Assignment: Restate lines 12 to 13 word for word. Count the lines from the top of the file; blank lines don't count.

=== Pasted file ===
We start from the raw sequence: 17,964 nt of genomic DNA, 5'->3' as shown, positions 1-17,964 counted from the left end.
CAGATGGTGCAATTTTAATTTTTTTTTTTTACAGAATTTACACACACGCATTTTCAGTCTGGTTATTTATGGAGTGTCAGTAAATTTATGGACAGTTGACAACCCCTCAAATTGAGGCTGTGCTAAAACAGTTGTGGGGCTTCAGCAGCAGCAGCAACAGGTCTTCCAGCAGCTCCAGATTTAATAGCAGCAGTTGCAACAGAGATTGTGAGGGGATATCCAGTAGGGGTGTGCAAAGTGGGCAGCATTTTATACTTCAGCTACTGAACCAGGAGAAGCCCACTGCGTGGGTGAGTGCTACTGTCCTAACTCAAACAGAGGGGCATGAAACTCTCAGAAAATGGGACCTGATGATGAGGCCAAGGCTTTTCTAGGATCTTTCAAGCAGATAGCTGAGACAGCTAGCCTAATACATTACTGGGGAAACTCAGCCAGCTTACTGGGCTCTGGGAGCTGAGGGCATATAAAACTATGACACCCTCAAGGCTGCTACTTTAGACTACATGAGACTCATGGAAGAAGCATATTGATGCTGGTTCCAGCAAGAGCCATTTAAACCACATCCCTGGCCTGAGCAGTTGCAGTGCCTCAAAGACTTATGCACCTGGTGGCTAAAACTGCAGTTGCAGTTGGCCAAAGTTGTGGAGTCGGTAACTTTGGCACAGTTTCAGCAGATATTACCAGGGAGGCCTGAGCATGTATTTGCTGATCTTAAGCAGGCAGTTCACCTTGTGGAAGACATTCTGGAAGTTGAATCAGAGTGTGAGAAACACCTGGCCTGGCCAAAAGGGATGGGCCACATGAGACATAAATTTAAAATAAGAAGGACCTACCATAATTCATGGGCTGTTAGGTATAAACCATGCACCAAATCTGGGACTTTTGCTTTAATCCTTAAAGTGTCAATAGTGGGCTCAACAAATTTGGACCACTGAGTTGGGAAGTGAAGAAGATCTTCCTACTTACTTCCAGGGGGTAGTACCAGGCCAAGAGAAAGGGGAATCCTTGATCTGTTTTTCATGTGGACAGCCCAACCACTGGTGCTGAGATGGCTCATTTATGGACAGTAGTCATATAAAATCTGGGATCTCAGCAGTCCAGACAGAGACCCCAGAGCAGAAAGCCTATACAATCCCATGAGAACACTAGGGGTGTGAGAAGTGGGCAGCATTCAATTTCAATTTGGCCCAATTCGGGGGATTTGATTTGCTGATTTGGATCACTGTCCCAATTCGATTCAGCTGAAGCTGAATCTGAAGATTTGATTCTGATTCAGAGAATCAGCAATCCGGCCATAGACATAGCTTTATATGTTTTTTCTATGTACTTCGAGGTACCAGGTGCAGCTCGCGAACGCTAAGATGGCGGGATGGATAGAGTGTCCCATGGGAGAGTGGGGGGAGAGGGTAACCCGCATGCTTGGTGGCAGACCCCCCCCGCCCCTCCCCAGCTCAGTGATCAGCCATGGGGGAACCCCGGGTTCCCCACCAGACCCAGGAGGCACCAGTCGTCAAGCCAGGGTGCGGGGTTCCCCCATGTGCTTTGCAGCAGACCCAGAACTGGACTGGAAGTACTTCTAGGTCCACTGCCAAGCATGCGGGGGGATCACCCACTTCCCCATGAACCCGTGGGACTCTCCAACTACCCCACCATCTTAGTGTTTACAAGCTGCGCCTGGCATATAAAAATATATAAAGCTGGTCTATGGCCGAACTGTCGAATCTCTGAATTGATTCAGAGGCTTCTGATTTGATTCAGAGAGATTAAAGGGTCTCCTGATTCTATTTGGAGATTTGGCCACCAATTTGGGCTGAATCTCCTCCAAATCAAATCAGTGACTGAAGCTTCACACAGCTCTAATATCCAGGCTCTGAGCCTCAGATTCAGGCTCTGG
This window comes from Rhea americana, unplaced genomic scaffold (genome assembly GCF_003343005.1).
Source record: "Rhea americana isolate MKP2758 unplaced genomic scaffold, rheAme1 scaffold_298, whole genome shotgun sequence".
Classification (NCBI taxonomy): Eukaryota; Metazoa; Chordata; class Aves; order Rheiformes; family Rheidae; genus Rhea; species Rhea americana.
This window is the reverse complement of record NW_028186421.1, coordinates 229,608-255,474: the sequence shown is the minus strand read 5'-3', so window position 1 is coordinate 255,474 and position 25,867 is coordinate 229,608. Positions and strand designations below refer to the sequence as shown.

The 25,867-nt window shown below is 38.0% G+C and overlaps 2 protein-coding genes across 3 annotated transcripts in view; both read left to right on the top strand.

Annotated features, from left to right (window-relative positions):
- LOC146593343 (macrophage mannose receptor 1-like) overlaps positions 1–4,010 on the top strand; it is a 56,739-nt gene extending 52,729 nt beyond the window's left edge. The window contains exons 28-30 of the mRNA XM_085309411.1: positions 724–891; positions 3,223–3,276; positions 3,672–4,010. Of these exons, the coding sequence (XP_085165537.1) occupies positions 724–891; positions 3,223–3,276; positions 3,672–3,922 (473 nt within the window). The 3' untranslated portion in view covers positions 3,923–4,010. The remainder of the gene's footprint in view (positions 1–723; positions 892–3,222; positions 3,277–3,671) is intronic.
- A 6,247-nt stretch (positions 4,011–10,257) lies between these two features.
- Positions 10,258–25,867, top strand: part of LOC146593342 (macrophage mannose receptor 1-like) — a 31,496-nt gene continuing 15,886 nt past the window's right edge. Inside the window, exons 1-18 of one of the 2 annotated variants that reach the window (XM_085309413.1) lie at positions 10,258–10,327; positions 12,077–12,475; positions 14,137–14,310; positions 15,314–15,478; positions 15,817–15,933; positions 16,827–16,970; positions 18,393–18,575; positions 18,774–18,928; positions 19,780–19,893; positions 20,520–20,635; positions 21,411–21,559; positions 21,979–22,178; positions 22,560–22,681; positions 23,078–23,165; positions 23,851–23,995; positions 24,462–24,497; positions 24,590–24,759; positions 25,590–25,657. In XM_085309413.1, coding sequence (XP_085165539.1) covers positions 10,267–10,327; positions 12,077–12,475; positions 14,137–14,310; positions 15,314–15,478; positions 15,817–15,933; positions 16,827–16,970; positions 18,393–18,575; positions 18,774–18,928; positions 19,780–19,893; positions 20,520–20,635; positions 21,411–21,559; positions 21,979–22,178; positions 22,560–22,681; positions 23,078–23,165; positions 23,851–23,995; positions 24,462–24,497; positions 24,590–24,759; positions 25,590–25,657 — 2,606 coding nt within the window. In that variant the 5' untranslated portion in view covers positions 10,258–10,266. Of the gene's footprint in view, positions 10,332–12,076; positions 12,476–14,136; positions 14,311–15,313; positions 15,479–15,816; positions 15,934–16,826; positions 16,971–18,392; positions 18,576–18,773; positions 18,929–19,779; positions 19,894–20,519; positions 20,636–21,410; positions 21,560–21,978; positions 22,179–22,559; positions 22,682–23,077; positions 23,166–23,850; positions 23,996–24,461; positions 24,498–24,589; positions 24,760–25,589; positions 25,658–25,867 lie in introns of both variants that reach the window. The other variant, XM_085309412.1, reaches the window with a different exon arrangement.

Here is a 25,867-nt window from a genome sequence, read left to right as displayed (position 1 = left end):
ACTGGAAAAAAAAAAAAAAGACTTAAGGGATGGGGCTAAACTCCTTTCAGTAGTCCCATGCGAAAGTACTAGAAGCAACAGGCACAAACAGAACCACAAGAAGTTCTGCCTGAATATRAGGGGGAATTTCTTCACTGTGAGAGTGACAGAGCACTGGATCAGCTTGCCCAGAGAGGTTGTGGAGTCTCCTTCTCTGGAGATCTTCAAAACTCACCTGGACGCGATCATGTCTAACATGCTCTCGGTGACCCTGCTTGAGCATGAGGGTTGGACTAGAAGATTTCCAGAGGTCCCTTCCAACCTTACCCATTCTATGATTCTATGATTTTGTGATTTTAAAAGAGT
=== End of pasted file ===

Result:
Here is a 25,867-nt window from a genome sequence, read left to right as displayed (position 1 = left end):
ACTGGAAAAAAAAAAAAAAGACTTAAGGGATGGGGCTAAACTCCTTTCAGTAGTCCCATGCGAAAGTACTAGAAGCAACAGGCACAAACAGAACCACAAGAAGTTCTGCCTGAATATRAGGGGGAATTTCTTCACTGTGAGAGTGACAGAGCACTGGATCAGCTTGCCCAGAGAGGTTGTGGAGTCTCCTTCTCTGGAGATCTTCAAAACTCACCTGGACGCGATCATGTCTAACATGCTCTCGGTGACCCTGCTTGAGCATGAGGGTTGGACTAGAAGATTTCCAGAGGTCCCTTCCAACCTTACCCATTCTATGATTCTATGATTTTGTGATTTTAAAAGAGT